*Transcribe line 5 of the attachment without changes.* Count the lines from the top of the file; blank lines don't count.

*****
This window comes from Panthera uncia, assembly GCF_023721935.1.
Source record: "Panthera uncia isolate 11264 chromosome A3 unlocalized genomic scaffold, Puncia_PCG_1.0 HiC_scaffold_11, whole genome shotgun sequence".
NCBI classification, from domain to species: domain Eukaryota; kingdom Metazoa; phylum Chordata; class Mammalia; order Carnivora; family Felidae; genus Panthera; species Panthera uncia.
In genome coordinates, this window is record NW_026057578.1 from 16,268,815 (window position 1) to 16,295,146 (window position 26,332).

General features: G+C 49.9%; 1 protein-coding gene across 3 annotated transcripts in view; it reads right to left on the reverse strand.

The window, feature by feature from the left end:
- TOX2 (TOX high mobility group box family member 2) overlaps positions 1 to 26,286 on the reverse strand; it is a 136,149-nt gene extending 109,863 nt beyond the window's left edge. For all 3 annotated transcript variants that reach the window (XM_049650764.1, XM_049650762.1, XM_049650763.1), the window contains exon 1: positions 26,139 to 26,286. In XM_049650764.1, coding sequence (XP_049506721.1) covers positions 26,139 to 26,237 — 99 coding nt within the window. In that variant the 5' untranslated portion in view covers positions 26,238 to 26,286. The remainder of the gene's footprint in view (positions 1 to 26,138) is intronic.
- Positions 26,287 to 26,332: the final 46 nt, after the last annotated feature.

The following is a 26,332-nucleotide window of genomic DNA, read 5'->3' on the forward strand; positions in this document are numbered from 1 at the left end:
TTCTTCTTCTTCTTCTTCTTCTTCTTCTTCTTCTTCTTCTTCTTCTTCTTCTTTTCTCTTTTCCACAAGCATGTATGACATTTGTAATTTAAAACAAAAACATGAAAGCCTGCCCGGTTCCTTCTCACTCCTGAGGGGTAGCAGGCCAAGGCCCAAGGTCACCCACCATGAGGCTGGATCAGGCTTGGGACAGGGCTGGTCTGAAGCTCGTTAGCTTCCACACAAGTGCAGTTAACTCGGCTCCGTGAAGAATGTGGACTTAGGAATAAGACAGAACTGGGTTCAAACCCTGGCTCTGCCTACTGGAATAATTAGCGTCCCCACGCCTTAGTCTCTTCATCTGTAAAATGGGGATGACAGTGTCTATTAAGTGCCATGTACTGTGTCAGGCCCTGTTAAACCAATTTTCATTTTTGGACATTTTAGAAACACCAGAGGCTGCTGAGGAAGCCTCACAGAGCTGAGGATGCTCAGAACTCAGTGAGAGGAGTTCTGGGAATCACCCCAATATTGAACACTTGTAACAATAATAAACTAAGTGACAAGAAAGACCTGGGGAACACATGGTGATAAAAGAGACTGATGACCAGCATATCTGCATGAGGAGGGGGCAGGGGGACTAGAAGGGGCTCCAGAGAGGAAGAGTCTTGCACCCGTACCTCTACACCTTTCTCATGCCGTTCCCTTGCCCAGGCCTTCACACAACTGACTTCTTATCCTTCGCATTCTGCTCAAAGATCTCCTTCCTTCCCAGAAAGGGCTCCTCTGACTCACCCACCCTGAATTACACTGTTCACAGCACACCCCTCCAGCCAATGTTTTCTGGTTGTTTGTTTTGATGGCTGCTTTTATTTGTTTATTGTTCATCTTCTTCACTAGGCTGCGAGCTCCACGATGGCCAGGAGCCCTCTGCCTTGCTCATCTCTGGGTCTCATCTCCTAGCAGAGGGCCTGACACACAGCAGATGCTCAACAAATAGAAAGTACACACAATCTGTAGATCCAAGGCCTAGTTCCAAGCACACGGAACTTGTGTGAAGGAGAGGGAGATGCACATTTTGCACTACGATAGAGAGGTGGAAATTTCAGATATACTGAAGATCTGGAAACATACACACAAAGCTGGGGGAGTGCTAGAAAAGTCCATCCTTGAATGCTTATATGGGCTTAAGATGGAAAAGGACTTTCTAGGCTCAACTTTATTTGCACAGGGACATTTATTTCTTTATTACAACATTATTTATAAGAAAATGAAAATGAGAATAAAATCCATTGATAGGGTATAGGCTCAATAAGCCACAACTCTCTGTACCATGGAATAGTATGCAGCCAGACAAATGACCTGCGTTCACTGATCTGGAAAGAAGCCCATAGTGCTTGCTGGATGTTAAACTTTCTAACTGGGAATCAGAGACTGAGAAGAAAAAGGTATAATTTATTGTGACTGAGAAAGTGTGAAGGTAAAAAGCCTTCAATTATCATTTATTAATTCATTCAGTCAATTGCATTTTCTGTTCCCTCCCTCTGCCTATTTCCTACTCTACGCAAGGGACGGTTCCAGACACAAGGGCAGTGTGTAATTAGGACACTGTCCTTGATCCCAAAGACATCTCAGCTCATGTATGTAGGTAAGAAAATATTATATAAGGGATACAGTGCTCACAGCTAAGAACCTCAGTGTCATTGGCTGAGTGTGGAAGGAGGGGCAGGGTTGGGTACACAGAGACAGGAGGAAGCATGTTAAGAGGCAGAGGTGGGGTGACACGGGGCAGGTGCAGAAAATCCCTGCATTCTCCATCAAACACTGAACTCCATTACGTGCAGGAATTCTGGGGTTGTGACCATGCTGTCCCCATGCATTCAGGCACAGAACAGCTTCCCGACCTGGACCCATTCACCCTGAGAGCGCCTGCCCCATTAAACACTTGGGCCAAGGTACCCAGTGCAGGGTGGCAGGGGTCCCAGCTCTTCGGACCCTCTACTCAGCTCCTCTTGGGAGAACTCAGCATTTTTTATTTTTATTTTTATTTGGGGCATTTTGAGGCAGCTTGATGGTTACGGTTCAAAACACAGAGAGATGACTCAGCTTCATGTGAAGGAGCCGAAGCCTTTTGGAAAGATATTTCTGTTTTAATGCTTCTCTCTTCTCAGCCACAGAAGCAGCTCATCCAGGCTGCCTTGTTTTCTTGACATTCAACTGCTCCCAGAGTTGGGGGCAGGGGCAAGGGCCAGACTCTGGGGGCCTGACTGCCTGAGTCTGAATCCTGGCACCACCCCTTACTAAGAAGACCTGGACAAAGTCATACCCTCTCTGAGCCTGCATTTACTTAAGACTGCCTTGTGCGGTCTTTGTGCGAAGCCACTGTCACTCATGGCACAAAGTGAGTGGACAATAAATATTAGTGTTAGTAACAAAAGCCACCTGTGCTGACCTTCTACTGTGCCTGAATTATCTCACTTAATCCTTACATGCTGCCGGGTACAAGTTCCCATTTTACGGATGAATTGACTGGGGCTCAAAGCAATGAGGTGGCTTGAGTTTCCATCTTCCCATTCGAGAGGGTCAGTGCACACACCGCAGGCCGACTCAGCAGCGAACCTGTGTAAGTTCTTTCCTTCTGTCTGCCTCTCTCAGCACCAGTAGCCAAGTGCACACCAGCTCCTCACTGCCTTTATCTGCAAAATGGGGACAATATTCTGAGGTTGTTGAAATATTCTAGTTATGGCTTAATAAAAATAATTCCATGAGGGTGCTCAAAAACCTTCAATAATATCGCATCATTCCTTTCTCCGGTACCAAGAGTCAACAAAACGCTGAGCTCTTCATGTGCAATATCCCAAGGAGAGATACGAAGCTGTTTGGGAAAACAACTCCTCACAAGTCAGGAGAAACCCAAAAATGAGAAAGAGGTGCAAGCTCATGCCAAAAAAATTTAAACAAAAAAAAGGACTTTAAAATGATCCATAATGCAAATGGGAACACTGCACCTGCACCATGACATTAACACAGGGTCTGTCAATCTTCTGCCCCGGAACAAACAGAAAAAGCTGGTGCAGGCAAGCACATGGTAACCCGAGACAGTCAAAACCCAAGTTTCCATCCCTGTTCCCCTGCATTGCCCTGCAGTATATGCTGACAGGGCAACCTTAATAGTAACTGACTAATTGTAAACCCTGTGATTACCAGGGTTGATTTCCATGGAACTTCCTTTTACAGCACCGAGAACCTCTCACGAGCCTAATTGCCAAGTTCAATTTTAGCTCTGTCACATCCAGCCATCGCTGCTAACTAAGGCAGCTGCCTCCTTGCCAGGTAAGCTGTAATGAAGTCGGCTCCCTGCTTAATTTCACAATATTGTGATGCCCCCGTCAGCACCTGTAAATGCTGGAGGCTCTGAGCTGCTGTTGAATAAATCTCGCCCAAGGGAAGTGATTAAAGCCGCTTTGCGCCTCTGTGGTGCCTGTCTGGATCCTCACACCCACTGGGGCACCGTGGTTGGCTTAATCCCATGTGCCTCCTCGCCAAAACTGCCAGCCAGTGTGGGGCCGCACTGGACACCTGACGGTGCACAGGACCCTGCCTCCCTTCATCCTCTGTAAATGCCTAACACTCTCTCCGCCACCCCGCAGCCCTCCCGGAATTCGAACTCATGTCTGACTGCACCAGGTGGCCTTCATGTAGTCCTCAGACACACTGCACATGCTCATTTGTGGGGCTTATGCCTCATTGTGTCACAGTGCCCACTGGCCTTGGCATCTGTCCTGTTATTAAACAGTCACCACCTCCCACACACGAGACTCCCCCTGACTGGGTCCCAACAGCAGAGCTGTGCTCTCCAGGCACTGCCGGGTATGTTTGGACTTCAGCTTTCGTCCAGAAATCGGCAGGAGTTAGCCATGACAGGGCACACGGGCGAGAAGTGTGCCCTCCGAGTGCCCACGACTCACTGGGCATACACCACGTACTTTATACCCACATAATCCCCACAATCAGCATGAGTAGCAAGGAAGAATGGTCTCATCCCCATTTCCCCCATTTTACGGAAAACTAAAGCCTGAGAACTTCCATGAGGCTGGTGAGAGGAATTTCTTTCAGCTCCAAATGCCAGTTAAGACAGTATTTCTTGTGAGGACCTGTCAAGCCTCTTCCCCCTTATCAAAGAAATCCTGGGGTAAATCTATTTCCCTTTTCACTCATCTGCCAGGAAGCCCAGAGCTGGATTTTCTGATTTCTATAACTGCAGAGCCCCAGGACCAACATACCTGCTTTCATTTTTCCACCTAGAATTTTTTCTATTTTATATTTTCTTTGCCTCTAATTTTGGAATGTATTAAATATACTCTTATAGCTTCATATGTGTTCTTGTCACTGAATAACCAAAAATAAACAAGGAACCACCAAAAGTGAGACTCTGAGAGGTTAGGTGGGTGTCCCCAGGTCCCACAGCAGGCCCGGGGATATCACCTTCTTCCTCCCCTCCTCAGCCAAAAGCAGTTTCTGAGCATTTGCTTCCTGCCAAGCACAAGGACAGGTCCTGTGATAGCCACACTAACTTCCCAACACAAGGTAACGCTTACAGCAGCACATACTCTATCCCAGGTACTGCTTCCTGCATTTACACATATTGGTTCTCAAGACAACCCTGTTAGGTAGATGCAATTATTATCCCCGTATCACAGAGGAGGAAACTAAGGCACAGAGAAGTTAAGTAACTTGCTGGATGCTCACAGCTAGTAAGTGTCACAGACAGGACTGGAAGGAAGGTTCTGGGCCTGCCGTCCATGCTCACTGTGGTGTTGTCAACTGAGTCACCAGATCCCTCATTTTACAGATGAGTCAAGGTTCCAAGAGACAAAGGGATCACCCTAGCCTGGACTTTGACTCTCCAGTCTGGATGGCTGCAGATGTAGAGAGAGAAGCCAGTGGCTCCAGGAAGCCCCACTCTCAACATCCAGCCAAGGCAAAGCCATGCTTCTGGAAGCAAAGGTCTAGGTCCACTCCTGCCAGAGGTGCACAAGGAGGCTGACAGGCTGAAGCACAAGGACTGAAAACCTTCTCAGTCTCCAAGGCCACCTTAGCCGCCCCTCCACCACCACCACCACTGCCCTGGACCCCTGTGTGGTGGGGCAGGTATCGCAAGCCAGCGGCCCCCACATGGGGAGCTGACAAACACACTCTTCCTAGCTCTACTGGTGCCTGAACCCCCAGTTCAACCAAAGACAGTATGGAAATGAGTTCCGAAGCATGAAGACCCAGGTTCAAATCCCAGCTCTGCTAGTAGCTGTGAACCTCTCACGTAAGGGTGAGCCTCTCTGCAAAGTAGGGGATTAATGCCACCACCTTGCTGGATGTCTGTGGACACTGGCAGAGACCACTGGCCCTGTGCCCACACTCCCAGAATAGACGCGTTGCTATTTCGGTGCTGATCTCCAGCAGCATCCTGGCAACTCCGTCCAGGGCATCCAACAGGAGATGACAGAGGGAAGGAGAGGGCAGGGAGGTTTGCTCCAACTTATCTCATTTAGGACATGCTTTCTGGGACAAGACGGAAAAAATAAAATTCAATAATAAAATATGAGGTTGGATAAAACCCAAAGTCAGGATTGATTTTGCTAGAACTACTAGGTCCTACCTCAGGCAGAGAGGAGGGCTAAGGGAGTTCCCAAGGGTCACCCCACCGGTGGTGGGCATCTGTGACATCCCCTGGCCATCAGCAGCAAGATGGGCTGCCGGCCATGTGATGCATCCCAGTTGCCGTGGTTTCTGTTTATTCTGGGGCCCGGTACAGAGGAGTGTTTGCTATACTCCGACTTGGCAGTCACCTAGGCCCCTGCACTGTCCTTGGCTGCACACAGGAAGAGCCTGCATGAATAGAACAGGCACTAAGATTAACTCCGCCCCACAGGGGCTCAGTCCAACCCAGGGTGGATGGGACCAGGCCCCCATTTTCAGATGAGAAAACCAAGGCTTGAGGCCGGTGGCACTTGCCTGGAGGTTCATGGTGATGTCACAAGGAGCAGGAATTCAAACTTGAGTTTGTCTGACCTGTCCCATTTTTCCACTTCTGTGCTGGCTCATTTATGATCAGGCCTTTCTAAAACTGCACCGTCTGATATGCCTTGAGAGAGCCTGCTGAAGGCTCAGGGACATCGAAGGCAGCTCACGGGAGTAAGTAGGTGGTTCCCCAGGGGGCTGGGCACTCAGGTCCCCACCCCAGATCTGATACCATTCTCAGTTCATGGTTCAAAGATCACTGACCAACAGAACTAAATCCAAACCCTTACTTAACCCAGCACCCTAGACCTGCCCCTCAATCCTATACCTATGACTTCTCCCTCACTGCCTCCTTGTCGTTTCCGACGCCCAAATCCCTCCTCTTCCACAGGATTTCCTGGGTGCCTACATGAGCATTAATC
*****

General features: G+C 49.9%; 1 protein-coding gene across 3 annotated transcripts in view; it reads right to left on the reverse strand.